Despite being a third of crime in England and Wales fraud is not prioritised by the police, report finds
New research by the Police Foundation and Perpetuity Research has found that the police response to victims of fraud is inadequate. Despite fraud making up to 31% of all crime, and more than one third of victims reporting that the impact on them was severe or significant, fraud is not prioritised by the police.
Police Foundation and Perpetuity’s analysis of crime data and interviews with national and local practitioners found that the system for dealing with fraud is poorly structured, fraud prevention messages are confusing and victim support services do not cater for the specific needs of fraud victims.
Although the police received 277,561 reports of fraud in 2017/18, only 8,313 (3%) led to criminal charges. This compares to 13% of reported crimes overall that result in a charge, summons or community resolution. Once a crime is reported, there are major delays before victims know whether their cases will be taken up by the police. This means that vital opportunities for investigation can be lost. Victims, and their cases, are often passed around a fragmented network of local and national agencies. Some police forces offer little or no support to their local fraud victims.
The research found:
- 35% of victims whose cases were being investigated by the police said the impact of the fraud upon them was severe or significant.
- 78% of fraud cases involved a suspect and a victim living in different police force areas.
- 69% of fraud cases investigated by police were cyber enabled and 43% involved first contact being made online.
- In 69% of forces all or most fraud investigations were carried out by non-specialist officers, even though the research found that specialist investigators handle cases more effectively.
- Just 0.8% of the police workforce work in specialist economic crime teams, meaning there is a lack of dedicated resource for dealing with fraud.
- 78% of the police workforce said they needed more training to deal with fraud.
- 74% of police personnel said they do not have the time to effectively deal with fraud cases.
- 86% of police officers and staff thought fraud should be dealt with by specialists.
- 28% of police forces offer no service at all to their local fraud victims.
- 65% of police forces do not know how many victims of fraud contact them. In general victims are simply passed onto the national Action Fraud call centre, even though in some cases an immediate local response may be appropriate.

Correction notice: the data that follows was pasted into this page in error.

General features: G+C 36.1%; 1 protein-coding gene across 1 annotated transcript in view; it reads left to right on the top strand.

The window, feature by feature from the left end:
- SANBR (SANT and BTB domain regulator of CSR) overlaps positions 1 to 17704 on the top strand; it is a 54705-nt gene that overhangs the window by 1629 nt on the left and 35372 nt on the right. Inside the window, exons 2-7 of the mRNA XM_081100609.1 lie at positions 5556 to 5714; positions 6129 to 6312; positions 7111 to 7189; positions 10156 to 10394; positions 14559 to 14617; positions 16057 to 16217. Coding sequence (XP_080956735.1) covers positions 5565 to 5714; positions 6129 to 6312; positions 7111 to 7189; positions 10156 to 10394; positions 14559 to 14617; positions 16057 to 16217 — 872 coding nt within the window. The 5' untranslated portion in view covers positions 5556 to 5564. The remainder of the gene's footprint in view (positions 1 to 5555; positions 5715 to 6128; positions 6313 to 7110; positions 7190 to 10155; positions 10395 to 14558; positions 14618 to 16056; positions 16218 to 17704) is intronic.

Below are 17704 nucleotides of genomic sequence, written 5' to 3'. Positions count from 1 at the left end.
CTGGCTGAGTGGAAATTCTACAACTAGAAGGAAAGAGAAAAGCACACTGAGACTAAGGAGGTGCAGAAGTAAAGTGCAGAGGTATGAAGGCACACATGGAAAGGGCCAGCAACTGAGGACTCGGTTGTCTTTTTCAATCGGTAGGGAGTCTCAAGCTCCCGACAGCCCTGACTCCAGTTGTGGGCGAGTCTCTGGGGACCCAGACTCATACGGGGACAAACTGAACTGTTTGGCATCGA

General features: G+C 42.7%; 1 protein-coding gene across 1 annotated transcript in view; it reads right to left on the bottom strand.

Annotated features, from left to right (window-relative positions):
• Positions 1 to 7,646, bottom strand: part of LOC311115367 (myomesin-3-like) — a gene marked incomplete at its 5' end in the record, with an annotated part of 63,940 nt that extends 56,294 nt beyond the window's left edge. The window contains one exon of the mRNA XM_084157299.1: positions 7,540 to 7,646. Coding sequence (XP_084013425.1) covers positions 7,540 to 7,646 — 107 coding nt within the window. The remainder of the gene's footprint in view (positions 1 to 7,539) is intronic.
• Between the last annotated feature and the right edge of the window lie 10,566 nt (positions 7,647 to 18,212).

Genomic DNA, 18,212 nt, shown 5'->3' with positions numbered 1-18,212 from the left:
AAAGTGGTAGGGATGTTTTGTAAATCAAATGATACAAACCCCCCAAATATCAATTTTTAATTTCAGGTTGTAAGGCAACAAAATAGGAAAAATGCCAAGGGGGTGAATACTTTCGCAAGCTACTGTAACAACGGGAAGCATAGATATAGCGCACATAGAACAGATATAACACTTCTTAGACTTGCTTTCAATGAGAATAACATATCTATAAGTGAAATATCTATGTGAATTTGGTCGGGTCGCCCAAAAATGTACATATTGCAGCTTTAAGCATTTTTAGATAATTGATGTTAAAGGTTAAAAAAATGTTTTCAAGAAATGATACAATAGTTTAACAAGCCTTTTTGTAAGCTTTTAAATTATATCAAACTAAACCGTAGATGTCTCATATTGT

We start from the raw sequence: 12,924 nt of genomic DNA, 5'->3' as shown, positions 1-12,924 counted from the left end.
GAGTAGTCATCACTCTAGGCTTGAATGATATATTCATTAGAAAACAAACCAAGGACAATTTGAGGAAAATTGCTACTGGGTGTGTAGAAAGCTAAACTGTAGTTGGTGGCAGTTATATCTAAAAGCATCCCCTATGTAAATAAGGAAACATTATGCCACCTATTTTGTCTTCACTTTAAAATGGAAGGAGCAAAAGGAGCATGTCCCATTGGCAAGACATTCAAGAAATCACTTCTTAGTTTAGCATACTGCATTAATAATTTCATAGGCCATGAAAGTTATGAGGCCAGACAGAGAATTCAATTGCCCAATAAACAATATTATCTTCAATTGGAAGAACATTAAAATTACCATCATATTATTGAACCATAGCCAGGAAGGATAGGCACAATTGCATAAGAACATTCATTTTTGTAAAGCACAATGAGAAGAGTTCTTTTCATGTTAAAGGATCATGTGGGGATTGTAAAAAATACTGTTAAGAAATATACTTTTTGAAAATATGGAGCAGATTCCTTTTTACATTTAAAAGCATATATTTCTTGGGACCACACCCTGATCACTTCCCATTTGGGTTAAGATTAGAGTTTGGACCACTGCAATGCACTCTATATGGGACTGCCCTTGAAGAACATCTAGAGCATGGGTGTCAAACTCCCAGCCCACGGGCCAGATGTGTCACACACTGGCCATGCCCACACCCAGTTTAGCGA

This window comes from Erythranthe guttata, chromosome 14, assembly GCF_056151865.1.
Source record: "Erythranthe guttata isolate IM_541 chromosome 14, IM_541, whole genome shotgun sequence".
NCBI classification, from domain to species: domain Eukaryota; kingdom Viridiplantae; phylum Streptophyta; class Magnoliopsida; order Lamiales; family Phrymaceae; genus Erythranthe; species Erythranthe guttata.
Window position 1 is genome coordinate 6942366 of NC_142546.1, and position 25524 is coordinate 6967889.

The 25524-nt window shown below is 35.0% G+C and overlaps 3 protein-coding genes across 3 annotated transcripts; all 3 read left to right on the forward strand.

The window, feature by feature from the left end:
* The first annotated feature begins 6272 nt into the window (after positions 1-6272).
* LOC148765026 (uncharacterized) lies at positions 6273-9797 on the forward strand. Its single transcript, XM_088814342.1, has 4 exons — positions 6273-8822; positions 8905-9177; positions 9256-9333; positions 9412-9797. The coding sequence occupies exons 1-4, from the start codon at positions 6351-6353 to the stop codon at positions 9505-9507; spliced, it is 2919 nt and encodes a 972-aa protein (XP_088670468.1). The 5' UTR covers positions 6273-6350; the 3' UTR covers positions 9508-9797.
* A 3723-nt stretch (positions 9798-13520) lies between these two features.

- Despite being a third of all crime, the government has no national strategy for tackling fraud. The last strategy was published in 2011 by an organisation, the National Fraud Authority, that has since been abolished.
The Police Foundation and Perpetuity Research today set out recommendations for improving the police response to victims of fraud:
- The government should produce a national strategy for tackling fraud alongside a national fraud policing strategy.
- Local police forces should no longer be responsible for fraud investigations. Investigations should instead be handled by dedicated fraud specialists, who need not be police officers, in regional fraud investigation units.
- There should be clear national guidance on what police forces should do when they are contacted by a victim of fraud.
- There should be a national framework for identifying vulnerable victims of fraud and all vulnerable victims should be referred to an expanded Economic Crime Victim Care Unit.
- Local police forces should focus on contacting vulnerable victims, who need support, and on providing fraud prevention advice to residents.
The Police Foundation’s Director Dr Rick Muir said:
‘Fraud is a third of all crime but there is no national strategy for dealing with it. We have a local system of 43 police forces that is not set up to deal with a cross-border crime like fraud. This means that too often victims receive a much worse service from the police than they would get with other types of crime and investigations are carried out by local police forces that are over stretched and lack the specialist skills to investigate fraud. We are calling on the government to get a grip on this problem.’
Professor Martin Gill, Director of Perpetuity Research said:
‘With the growth of the internet, fraud has changed from a corporate white collar crime to a volume crime affecting millions of victims. Fraud is often complex to investigate and the offender and victim may live in different police forces or even different countries. But we found it is far from a victimless crime, and even if the prospect of a conviction is unlikely the police could provide a much better service to the victim.’
Download the executive summary of the report More than just a number: Improving the police response to victims of fraud